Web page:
Four years later, after the Negro slave convinced her white owners of the truth of the story and that Ann had been taken into Mexico, an American Consul12,20 was able to locate the child living with a prominent Mexican family in either Matamoros or Monterrey. It is known that the family was that of Cortinas a Mexican military officer (General or whatever, stories vary) and that it was, for the time and place, affluent. Whether Cortinas was the leader of the Indian band (as some accounts hold4), or had bought the child from them for the rumored price of several blankets10, no one now knows. At any rate she seems to have been treated well. In fact, in one account 4 she was greatly loved and pampered by her “foster parents”, and her appearance, described as black haired and blue eyed, captured the Mexicans interest.4,14However, in another account she was described as impressing them with “her bright blonde curls”.13

The American Consul notified James Talbot in Alabama of the presence of the child12—just how it was determined that he would be the one who should be notified is not known. Matthew, who may still have been living in Texas, picked up the girl after the release was arranged and four years after her capture, in 1840, brought her to Alabama where she lived in the household of James and Hannah Talbot and their children.12,19

Despite romantic descriptions of a relentless search4,11,14,16, a dramatic escape4,11,14,16, of hardship on the way4,14,16, of recapture4,14,16 and the like and of ransom paid6,10, none of this is in the memory of those who have kept the story and nothing verifiable appears in print except the quote from Morrell 22 above.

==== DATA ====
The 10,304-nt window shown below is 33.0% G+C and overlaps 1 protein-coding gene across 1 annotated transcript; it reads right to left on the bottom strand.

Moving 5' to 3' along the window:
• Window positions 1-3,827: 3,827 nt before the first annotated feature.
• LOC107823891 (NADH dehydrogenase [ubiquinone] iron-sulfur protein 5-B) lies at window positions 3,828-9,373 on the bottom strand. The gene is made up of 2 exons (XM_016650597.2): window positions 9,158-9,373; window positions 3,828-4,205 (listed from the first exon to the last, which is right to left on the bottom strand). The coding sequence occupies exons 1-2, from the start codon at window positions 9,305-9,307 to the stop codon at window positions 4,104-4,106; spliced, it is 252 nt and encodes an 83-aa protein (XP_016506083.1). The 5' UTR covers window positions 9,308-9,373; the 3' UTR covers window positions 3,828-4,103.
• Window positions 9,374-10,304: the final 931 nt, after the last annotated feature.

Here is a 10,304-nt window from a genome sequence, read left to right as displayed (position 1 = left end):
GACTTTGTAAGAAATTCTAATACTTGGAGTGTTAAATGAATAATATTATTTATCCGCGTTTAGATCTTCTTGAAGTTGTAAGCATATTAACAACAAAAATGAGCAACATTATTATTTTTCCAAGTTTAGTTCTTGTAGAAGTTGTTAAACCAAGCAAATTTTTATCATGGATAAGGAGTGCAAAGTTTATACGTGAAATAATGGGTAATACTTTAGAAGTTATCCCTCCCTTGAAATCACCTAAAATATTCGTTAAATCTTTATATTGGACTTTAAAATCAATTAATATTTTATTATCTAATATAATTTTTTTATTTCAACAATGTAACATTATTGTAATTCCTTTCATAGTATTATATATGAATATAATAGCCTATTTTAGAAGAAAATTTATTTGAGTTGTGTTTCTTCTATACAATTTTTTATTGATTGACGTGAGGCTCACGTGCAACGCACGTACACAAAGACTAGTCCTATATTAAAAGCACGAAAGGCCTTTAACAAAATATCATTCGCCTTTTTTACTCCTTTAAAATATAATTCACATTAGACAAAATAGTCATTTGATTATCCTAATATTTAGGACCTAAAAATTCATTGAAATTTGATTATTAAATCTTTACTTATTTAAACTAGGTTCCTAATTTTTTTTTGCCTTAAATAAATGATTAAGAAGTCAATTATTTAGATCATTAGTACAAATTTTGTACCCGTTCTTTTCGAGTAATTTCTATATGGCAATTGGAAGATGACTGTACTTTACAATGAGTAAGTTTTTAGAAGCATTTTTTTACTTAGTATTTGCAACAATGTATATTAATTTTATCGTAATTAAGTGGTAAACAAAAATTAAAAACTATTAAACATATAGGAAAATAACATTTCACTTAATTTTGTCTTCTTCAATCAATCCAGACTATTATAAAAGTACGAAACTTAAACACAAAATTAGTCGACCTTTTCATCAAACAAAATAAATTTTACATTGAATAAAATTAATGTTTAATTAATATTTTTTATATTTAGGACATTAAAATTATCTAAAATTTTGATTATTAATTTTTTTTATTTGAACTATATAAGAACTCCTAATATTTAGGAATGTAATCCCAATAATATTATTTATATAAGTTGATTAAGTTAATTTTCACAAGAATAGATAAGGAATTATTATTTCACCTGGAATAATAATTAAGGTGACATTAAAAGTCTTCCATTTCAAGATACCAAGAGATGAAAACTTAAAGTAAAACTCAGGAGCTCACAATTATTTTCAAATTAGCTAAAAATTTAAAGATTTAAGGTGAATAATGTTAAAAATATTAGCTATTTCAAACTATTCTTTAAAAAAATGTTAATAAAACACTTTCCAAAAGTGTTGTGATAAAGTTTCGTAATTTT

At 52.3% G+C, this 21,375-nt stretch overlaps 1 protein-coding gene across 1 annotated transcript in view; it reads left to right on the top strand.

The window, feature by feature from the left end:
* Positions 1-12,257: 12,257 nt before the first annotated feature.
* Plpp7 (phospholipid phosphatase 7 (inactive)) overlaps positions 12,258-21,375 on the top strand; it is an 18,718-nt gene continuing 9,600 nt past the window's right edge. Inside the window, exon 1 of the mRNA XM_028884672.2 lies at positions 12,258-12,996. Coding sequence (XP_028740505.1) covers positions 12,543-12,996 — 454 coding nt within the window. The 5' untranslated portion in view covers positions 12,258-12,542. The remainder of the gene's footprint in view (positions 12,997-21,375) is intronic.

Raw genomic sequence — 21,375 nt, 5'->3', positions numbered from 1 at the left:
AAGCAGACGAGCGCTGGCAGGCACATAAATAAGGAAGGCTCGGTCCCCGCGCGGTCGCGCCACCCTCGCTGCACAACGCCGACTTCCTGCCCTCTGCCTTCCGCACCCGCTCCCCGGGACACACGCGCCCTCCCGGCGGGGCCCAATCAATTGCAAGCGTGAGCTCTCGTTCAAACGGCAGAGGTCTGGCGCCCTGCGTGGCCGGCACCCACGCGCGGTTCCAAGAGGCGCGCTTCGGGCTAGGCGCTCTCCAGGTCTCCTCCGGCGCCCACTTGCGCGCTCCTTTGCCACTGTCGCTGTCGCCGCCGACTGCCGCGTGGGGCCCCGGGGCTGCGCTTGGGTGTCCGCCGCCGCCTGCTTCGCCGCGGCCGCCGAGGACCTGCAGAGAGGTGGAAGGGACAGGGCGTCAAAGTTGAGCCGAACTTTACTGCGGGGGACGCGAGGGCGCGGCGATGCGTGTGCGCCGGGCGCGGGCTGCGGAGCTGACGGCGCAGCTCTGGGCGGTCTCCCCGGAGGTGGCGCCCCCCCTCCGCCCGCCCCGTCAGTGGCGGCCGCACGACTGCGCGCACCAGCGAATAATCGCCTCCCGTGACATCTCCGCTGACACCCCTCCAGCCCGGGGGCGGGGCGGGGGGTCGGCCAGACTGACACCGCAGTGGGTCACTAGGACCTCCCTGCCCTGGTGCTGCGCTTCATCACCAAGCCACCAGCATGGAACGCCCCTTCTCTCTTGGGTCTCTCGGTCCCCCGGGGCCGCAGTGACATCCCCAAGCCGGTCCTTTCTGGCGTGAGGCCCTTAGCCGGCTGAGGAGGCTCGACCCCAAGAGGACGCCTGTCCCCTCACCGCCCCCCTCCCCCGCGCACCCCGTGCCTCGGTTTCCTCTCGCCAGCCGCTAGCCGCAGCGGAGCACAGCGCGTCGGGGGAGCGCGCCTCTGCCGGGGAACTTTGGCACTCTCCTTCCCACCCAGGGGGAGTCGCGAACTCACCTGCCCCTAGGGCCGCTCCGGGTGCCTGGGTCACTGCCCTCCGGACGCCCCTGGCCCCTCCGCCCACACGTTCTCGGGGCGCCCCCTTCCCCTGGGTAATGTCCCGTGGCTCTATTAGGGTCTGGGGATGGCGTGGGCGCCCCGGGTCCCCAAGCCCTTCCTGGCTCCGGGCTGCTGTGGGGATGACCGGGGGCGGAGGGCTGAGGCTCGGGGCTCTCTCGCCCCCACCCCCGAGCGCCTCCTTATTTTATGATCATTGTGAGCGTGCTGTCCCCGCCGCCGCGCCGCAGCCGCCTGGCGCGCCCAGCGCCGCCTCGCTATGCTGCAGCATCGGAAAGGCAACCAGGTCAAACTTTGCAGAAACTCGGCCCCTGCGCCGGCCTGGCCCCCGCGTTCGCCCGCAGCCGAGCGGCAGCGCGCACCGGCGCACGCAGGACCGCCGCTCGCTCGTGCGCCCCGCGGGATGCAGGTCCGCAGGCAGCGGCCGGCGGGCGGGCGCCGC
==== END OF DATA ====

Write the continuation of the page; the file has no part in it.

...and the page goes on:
Ann Harvey lived in Pike County, Alabama, with James Talbot, until September of 1848 when, at the age of 18 she married, Sanders Briggs17. They lived for several years in Pike County having at least one child and perhaps a second before they joined with the James Talbots, the Salters and probably several other families and returned to Central Texas.  James Talbot was then 48 years of age “a distinguished man, a Mason and a Baptist and a man of strong family ties.”19 James Talbot was also a wealthy planter in his Alabama home, with large land holdings and many slaves21 and it is at first puzzling that he should leave an affluent life to try the wilds of Texas. However, by this time the central Texas prairies of Robertson County were no longer frontier and, being, in fact, at the fore of the antebellum cotton boom promised enormous profits.

     They left Alabama, likely in separate groups, in 1852 and 1853. Initially they may have come up the Brazos River to Brenham, Texas, and lived there for a while, but soon moved on up the Brazos to the same land on which the massacre occurred. James Talbot possessed a considerable amount of land a few miles to the north of Calvert in Robertson County adjacent to, and including, the Harvey home site.It was apparently the land that Matthew lived on 17 years before. Ann and Sanders Briggs soon bought their place from James Talbot (amid some grumbling about his lack of charity, in view of the fact that her uncles had appropriated it upon the supposition of her death).